Aliso and Wood Canyons Regional Park is a major regional park and wildlife sanctuary in Orange County in the U.S. state of California, covering approximately 3,879 acres (6.02 square miles or 15.7 km²) in the lower watershed of Aliso Creek. It borders the suburban districts of Aliso Viejo, Dana Point, and Laguna Niguel, and the small city of Laguna Beach. The park encompasses the main Aliso Canyon, a water gap through the San Joaquin Hills; Wood Canyon, a major tributary valley; and portions of Laguna Canyon, Hobo Canyon, and the El Toro Cliffs. Located at the southern end of the Monterey Formation, it is a major archaeological site that has yielded both artifacts of native inhabitation and ancient marine fossils dating back to the middle to late Miocene age. The park itself has an elevation range from 14 feet (4.3 m) to 515 feet (157 m), though nearby Temple Hill reaches 1,000 feet (300 m) high.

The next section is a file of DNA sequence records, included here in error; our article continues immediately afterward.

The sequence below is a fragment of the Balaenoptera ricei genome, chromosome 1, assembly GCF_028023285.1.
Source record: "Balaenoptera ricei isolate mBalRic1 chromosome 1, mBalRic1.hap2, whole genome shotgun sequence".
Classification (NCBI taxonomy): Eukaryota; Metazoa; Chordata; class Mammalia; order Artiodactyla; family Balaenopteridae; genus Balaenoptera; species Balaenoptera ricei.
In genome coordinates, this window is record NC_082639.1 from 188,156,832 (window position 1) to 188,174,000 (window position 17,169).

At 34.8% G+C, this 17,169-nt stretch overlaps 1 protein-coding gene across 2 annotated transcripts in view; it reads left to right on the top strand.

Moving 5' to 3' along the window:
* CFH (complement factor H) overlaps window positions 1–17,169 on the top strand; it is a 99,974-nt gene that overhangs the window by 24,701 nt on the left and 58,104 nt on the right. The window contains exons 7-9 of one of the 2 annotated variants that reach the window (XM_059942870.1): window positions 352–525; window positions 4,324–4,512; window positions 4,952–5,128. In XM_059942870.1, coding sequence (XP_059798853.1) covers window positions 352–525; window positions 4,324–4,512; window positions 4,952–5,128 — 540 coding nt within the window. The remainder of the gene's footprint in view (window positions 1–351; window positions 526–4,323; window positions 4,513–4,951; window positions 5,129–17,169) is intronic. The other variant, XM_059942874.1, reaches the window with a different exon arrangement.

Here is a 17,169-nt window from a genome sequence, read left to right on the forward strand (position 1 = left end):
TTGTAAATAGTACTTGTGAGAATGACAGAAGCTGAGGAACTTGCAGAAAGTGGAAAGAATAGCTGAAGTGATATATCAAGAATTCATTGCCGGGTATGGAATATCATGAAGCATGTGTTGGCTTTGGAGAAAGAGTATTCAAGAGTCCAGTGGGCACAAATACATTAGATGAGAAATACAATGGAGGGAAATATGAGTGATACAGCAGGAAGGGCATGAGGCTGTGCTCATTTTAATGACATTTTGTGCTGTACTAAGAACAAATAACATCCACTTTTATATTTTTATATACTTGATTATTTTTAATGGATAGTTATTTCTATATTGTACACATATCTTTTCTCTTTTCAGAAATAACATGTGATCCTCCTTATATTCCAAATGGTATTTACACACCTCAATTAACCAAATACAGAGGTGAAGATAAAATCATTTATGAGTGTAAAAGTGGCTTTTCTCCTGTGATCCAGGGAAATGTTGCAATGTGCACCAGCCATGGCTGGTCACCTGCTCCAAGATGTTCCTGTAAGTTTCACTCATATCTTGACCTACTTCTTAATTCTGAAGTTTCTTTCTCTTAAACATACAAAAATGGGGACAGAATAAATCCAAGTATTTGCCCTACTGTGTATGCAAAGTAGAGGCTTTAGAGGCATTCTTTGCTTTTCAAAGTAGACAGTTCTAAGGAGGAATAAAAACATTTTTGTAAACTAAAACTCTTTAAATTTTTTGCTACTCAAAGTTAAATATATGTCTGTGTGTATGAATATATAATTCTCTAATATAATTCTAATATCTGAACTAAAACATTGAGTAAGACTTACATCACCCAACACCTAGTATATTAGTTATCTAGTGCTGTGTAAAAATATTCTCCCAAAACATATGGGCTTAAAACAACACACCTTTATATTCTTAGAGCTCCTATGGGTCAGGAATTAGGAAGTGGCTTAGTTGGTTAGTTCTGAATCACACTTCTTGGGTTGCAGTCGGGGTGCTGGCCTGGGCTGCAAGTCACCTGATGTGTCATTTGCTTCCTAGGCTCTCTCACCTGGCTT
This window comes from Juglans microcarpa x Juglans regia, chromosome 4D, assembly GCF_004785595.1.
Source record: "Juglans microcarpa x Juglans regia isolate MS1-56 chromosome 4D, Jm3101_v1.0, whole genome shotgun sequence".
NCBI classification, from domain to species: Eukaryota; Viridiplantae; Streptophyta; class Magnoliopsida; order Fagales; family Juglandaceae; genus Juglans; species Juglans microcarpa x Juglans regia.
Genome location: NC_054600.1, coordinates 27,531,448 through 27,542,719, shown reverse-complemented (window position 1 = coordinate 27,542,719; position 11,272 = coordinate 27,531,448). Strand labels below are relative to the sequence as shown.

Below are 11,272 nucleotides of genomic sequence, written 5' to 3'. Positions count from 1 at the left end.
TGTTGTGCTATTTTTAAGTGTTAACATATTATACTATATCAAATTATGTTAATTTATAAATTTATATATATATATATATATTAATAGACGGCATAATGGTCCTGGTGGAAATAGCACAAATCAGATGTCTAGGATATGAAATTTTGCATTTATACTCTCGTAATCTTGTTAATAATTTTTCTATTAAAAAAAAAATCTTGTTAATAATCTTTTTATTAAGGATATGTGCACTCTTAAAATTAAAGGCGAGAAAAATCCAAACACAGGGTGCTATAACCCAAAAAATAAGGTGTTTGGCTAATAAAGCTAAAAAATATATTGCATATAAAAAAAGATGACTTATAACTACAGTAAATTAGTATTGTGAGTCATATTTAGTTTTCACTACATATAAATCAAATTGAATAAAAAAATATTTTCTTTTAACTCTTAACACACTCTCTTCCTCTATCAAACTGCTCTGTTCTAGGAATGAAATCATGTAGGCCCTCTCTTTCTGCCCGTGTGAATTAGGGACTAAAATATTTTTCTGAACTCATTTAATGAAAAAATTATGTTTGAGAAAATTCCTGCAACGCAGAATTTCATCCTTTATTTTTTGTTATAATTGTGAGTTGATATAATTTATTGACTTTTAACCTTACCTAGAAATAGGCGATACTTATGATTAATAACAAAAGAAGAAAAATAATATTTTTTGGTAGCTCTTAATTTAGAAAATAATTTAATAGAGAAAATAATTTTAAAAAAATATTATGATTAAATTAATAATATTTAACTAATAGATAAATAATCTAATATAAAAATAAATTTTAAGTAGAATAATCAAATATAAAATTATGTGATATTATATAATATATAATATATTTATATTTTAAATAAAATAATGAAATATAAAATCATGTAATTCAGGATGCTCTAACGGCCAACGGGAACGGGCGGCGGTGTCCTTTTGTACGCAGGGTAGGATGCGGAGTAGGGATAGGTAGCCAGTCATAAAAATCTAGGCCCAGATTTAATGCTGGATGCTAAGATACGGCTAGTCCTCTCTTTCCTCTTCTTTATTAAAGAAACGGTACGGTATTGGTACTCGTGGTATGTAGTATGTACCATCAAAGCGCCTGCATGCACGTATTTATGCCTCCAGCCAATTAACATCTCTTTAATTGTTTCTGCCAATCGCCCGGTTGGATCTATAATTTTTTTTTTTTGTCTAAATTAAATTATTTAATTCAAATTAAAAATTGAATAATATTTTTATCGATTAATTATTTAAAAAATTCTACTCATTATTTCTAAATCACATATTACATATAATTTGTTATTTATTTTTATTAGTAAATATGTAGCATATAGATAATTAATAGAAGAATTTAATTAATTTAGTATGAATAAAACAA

Historically, the park area was inhabited by the Juaneño (Acjachemen) and Gabrieleño (Tongva) Indians, with Aliso Creek serving as the border between the land of the two tribes. The entire park and surrounding land were part of the 1842 Rancho Niguel Mexican Land Grant until 1960, when the land was sold off to eventually become parts of three Orange County cities. The park was created in 1979 by an initial dedication of 3,400 acres (5.31 square miles or 13.75 km²) by the Mission Viejo Company; and opened in 1990. Approximately 30 miles (48 km) of trails wind throughout the park, and the Aliso Water District Road parallels Aliso Creek through the canyon to its mouth. The Aliso Creek Inn and Golf Course lie near the mouth of the canyon in its narrowest stretch directly before it enters the Pacific Ocean.